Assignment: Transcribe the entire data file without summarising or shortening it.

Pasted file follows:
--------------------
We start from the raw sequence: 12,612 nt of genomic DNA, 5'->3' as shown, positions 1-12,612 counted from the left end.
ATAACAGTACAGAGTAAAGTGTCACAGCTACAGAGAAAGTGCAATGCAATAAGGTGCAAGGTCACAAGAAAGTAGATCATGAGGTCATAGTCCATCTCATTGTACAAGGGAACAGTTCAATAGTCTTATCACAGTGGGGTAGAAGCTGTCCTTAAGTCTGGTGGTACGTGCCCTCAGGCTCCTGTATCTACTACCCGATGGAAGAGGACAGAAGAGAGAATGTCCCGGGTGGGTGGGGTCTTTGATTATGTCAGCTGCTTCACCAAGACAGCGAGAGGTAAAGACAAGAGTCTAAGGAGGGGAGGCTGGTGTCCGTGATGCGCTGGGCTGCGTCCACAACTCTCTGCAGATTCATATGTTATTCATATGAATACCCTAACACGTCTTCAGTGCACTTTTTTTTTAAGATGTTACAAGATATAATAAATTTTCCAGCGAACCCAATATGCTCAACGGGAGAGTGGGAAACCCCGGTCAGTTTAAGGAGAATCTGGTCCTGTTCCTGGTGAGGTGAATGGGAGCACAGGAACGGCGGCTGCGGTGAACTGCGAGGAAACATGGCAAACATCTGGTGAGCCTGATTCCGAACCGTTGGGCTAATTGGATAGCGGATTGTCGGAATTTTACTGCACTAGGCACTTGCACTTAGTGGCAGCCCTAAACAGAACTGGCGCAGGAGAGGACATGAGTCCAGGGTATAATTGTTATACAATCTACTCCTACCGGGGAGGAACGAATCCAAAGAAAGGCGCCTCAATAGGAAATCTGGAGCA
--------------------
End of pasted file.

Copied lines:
We start from the raw sequence: 12,612 nt of genomic DNA, 5'->3' as shown, positions 1-12,612 counted from the left end.
ATAACAGTACAGAGTAAAGTGTCACAGCTACAGAGAAAGTGCAATGCAATAAGGTGCAAGGTCACAAGAAAGTAGATCATGAGGTCATAGTCCATCTCATTGTACAAGGGAACAGTTCAATAGTCTTATCACAGTGGGGTAGAAGCTGTCCTTAAGTCTGGTGGTACGTGCCCTCAGGCTCCTGTATCTACTACCCGATGGAAGAGGACAGAAGAGAGAATGTCCCGGGTGGGTGGGGTCTTTGATTATGTCAGCTGCTTCACCAAGACAGCGAGAGGTAAAGACAAGAGTCTAAGGAGGGGAGGCTGGTGTCCGTGATGCGCTGGGCTGCGTCCACAACTCTCTGCAGATTCATATGTTATTCATATGAATACCCTAACACGTCTTCAGTGCACTTTTTTTTTAAGATGTTACAAGATATAATAAATTTTCCAGCGAACCCAATATGCTCAACGGGAGAGTGGGAAACCCCGGTCAGTTTAAGGAGAATCTGGTCCTGTTCCTGGTGAGGTGAATGGGAGCACAGGAACGGCGGCTGCGGTGAACTGCGAGGAAACATGGCAAACATCTGGTGAGCCTGATTCCGAACCGTTGGGCTAATTGGATAGCGGATTGTCGGAATTTTACTGCACTAGGCACTTGCACTTAGTGGCAGCCCTAAACAGAACTGGCGCAGGAGAGGACATGAGTCCAGGGTATAATTGTTATACAATCTACTCCTACCGGGGAGGAACGAATCCAAAGAAAGGCGCCTCAATAGGAAATCTGGAGCA